What To Do If You Are Failing Classes In College

GW's masters degree in political science

College can be a lot of fun. There are fairs, parties, concerts, sports games, performances, and more. In fact, it can be so much fun that it becomes difficult to focus on all the hard parts. You know, sitting through long lectures taking notes, staying up late reading and studying, spending your weekends writing papers.

However, if you don’t keep yourself in check and sacrifice some of those fun activities, you could find yourself really stressing out once you start to fail any of your classes. Many schools will kick you out if you don’t maintain a certain GPA, which means that failing just isn’t an option. If you are in a dangerous position with any of your courses right now, here is what to do if you’re failing classes in college.

Attend Your Professor’s Office Hours

If you are in danger of failing, you should always approach your professor right away to find out exactly why you’re falling so far behind. Most importantly, you want to know if there’s any chance of you passing the class, and what it’s going to take to change the situation. In the end, you should be visiting each and every one of your professors during their office hours at least once per semester.

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Find a Study Buddy

For each one of your classes, you will want to have a study buddy. If you have several classes with one person that you tend to get along with, they can be a prime person to study with. This way, you can go over material from different several classes within the same study session. Just make sure that you choose someone who is both reliable and easy to get along with – and make sure that you don’t feel too tempted to socialize with that person rather than study.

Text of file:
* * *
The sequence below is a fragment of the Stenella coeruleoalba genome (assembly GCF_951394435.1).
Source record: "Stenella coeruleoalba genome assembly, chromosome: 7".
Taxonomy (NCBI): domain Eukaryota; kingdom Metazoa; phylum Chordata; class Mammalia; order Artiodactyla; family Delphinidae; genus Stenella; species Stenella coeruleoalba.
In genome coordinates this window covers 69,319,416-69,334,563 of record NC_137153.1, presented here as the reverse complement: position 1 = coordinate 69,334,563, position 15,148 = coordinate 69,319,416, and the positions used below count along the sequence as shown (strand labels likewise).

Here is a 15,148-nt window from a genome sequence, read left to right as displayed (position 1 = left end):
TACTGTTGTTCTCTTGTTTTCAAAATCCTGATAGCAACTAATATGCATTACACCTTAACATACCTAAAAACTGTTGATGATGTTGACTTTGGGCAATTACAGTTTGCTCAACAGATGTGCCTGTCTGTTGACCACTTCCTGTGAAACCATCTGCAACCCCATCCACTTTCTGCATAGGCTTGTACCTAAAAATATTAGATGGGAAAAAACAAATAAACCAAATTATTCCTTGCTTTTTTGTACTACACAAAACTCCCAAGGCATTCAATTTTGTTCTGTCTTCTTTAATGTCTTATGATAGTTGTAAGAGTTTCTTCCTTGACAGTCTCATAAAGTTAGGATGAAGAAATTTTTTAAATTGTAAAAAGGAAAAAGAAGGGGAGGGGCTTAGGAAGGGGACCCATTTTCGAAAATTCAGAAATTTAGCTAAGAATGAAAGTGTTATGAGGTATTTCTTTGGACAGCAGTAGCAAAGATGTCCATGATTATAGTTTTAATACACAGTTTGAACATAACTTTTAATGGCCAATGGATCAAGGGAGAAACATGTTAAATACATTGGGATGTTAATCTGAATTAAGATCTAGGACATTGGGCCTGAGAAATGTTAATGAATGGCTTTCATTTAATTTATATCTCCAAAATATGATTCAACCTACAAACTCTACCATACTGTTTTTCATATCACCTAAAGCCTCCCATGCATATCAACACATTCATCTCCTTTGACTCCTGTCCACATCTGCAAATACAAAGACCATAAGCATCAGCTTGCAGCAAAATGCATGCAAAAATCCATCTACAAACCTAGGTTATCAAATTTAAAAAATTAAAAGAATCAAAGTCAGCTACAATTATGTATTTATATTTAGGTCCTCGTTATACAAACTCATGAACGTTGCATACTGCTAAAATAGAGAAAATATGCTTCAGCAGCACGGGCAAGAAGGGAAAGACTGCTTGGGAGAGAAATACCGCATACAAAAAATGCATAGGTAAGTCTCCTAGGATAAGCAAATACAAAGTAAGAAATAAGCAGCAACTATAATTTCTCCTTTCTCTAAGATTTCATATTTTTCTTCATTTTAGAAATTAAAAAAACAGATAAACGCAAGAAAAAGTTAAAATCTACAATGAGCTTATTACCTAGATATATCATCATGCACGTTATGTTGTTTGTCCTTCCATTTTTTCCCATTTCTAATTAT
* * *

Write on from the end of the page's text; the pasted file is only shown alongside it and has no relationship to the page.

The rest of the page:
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Withdraw if You Can

If you are really just hating a class and don’t feel as though you’re ready for it yet, then you may want to try and withdraw from the class completely. Most schools will allow students to withdraw from a class within a certain number of weeks of the semester. It’s almost like having an annulment with the class. That way it won’t show up on your transcripts, and you can go back to it if absolutely necessary in the future.

Hire a Tutor

Sometimes the curriculum isn’t beyond your intelligence; you just need a little bit of assistance in comprehending the concepts right away. In that case, having the help of a tutor can really keep you on track with the pace of the course. Most tutors are relatively affordable, and some even work for the college, so you’re already paying them with your tuition.

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Complete Extra Credit Assignments

You may not have the convenience of extra credit if you are no longer an undergraduate. If instead you are earning GW’s masters degree in political science, you may find that many of your professors don’t believe in extra credit. However, if your professor will give you any kind of opportunity to earn back lost credit, then you should definitely take it. It may be a ton of work added to what already feels like a heavy load, but if you want to keep your GPA up, then you may just have to accept it and grind through all the work.

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